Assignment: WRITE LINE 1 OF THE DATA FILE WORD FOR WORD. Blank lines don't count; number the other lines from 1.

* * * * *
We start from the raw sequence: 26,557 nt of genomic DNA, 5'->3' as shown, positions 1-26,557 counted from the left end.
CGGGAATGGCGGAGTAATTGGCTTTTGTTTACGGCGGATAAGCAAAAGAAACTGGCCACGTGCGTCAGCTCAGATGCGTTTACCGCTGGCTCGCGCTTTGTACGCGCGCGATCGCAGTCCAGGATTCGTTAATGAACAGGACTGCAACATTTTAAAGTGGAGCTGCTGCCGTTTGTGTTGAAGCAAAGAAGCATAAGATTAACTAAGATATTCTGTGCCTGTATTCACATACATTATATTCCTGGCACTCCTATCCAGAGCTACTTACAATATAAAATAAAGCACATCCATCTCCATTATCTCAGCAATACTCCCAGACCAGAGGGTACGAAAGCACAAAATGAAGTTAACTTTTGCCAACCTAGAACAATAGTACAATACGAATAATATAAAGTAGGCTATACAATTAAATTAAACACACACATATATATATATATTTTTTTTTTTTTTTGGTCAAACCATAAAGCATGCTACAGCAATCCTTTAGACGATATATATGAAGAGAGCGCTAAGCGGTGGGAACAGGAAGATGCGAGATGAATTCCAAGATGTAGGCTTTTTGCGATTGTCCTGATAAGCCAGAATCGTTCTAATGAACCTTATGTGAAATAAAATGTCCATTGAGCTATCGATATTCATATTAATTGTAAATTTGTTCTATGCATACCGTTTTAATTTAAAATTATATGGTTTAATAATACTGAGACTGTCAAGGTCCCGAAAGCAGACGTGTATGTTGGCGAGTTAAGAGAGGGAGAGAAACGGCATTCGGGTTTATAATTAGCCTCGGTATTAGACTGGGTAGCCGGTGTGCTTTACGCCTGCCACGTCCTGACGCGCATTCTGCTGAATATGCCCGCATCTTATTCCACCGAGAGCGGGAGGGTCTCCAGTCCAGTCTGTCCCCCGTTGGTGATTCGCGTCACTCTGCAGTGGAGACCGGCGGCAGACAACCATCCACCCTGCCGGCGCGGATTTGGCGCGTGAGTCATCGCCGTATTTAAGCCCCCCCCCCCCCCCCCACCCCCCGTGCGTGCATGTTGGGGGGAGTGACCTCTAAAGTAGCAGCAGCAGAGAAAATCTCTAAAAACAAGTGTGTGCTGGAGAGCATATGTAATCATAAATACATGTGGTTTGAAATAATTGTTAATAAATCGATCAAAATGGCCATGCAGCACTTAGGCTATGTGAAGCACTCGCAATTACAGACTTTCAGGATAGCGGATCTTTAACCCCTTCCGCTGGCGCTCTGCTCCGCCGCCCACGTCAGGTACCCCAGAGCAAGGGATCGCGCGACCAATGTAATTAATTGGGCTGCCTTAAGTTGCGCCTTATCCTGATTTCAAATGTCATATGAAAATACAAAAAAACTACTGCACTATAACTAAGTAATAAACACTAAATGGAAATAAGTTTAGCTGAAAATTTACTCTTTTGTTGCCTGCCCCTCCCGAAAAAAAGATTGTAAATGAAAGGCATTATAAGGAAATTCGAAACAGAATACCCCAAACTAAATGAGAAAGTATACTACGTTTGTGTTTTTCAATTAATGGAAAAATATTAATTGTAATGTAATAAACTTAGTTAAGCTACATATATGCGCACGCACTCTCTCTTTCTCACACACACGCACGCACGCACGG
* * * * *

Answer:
We start from the raw sequence: 26,557 nt of genomic DNA, 5'->3' as shown, positions 1-26,557 counted from the left end.